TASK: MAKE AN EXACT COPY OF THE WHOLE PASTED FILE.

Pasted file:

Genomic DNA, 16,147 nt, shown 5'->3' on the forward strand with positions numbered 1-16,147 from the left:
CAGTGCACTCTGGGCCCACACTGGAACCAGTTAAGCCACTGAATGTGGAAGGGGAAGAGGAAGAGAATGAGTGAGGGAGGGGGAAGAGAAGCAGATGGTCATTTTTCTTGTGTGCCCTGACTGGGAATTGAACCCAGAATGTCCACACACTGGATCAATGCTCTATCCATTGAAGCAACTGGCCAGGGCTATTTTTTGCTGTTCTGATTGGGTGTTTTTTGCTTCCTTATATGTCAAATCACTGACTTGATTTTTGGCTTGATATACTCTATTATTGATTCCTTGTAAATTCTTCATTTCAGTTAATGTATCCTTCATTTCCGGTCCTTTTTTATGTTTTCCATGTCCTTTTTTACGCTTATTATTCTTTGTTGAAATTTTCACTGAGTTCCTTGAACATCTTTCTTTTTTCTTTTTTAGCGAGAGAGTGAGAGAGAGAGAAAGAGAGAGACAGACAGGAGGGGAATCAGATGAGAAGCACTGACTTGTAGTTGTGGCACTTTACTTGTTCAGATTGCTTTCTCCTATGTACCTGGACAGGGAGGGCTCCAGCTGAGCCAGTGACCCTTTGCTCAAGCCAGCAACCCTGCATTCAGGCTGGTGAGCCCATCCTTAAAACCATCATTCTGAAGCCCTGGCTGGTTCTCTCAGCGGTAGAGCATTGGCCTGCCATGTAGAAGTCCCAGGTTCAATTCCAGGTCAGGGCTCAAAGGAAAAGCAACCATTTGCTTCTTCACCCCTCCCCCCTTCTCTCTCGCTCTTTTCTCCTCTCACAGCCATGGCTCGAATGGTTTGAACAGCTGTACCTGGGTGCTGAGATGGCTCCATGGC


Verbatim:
Genomic DNA, 16,147 nt, shown 5'->3' on the forward strand with positions numbered 1-16,147 from the left:
CAGTGCACTCTGGGCCCACACTGGAACCAGTTAAGCCACTGAATGTGGAAGGGGAAGAGGAAGAGAATGAGTGAGGGAGGGGGAAGAGAAGCAGATGGTCATTTTTCTTGTGTGCCCTGACTGGGAATTGAACCCAGAATGTCCACACACTGGATCAATGCTCTATCCATTGAAGCAACTGGCCAGGGCTATTTTTTGCTGTTCTGATTGGGTGTTTTTTGCTTCCTTATATGTCAAATCACTGACTTGATTTTTGGCTTGATATACTCTATTATTGATTCCTTGTAAATTCTTCATTTCAGTTAATGTATCCTTCATTTCCGGTCCTTTTTTATGTTTTCCATGTCCTTTTTTACGCTTATTATTCTTTGTTGAAATTTTCACTGAGTTCCTTGAACATCTTTCTTTTTTCTTTTTTAGCGAGAGAGTGAGAGAGAGAGAAAGAGAGAGACAGACAGGAGGGGAATCAGATGAGAAGCACTGACTTGTAGTTGTGGCACTTTACTTGTTCAGATTGCTTTCTCCTATGTACCTGGACAGGGAGGGCTCCAGCTGAGCCAGTGACCCTTTGCTCAAGCCAGCAACCCTGCATTCAGGCTGGTGAGCCCATCCTTAAAACCATCATTCTGAAGCCCTGGCTGGTTCTCTCAGCGGTAGAGCATTGGCCTGCCATGTAGAAGTCCCAGGTTCAATTCCAGGTCAGGGCTCAAAGGAAAAGCAACCATTTGCTTCTTCACCCCTCCCCCCTTCTCTCTCGCTCTTTTCTCCTCTCACAGCCATGGCTCGAATGGTTTGAACAGCTGTACCTGGGTGCTGAGATGGCTCCATGGC